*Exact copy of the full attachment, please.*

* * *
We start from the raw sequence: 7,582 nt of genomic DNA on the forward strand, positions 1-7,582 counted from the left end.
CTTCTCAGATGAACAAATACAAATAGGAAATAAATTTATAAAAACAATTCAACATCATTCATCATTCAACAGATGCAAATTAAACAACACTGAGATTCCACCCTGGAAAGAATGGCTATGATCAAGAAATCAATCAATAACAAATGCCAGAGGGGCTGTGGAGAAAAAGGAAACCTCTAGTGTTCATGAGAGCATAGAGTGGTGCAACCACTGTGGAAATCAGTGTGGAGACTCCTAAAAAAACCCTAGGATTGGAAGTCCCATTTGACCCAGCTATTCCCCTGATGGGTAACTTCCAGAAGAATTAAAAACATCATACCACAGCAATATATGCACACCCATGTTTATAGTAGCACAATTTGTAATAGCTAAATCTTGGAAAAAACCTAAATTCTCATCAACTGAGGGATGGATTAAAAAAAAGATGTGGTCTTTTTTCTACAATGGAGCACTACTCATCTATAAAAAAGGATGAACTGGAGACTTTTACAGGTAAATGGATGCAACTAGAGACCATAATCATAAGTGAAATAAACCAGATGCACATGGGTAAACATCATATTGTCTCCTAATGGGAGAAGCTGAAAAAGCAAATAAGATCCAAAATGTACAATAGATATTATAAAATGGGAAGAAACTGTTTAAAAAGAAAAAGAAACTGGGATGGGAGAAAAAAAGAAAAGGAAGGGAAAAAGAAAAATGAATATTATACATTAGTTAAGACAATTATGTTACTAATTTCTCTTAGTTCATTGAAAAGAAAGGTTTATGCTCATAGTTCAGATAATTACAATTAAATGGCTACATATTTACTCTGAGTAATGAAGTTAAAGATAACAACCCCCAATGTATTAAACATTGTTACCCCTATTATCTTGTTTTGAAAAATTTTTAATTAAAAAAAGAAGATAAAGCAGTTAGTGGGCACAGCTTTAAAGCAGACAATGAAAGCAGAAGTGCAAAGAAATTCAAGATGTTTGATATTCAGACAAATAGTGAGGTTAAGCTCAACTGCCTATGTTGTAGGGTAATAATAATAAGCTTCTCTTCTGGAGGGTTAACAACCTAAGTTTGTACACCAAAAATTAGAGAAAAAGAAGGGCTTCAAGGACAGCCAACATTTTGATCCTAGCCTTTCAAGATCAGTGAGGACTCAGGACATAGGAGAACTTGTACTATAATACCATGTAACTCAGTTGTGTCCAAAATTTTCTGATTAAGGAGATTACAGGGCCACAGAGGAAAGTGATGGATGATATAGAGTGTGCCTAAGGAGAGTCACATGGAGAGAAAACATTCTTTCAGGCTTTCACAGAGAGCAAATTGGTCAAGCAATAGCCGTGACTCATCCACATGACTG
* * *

We start from the raw sequence: 7,582 nt of genomic DNA on the forward strand, positions 1-7,582 counted from the left end.
CTTCTCAGATGAACAAATACAAATAGGAAATAAATTTATAAAAACAATTCAACATCATTCATCATTCAACAGATGCAAATTAAACAACACTGAGATTCCACCCTGGAAAGAATGGCTATGATCAAGAAATCAATCAATAACAAATGCCAGAGGGGCTGTGGAGAAAAAGGAAACCTCTAGTGTTCATGAGAGCATAGAGTGGTGCAACCACTGTGGAAATCAGTGTGGAGACTCCTAAAAAAACCCTAGGATTGGAAGTCCCATTTGACCCAGCTATTCCCCTGATGGGTAACTTCCAGAAGAATTAAAAACATCATACCACAGCAATATATGCACACCCATGTTTATAGTAGCACAATTTGTAATAGCTAAATCTTGGAAAAAACCTAAATTCTCATCAACTGAGGGATGGATTAAAAAAAAGATGTGGTCTTTTTTCTACAATGGAGCACTACTCATCTATAAAAAAGGATGAACTGGAGACTTTTACAGGTAAATGGATGCAACTAGAGACCATAATCATAAGTGAAATAAACCAGATGCACATGGGTAAACATCATATTGTCTCCTAATGGGAGAAGCTGAAAAAGCAAATAAGATCCAAAATGTACAATAGATATTATAAAATGGGAAGAAACTGTTTAAAAAGAAAAAGAAACTGGGATGGGAGAAAAAAAGAAAAGGAAGGGAAAAAGAAAAATGAATATTATACATTAGTTAAGACAATTATGTTACTAATTTCTCTTAGTTCATTGAAAAGAAAGGTTTATGCTCATAGTTCAGATAATTACAATTAAATGGCTACATATTTACTCTGAGTAATGAAGTTAAAGATAACAACCCCCAATGTATTAAACATTGTTACCCCTATTATCTTGTTTTGAAAAATTTTTAATTAAAAAAAGAAGATAAAGCAGTTAGTGGGCACAGCTTTAAAGCAGACAATGAAAGCAGAAGTGCAAAGAAATTCAAGATGTTTGATATTCAGACAAATAGTGAGGTTAAGCTCAACTGCCTATGTTGTAGGGTAATAATAATAAGCTTCTCTTCTGGAGGGTTAACAACCTAAGTTTGTACACCAAAAATTAGAGAAAAAGAAGGGCTTCAAGGACAGCCAACATTTTGATCCTAGCCTTTCAAGATCAGTGAGGACTCAGGACATAGGAGAACTTGTACTATAATACCATGTAACTCAGTTGTGTCCAAAATTTTCTGATTAAGGAGATTACAGGGCCACAGAGGAAAGTGATGGATGATATAGAGTGTGCCTAAGGAGAGTCACATGGAGAGAAAACATTCTTTCAGGCTTTCACAGAGAGCAAATTGGTCAAGCAATAGCCGTGACTCATCCACATGACTG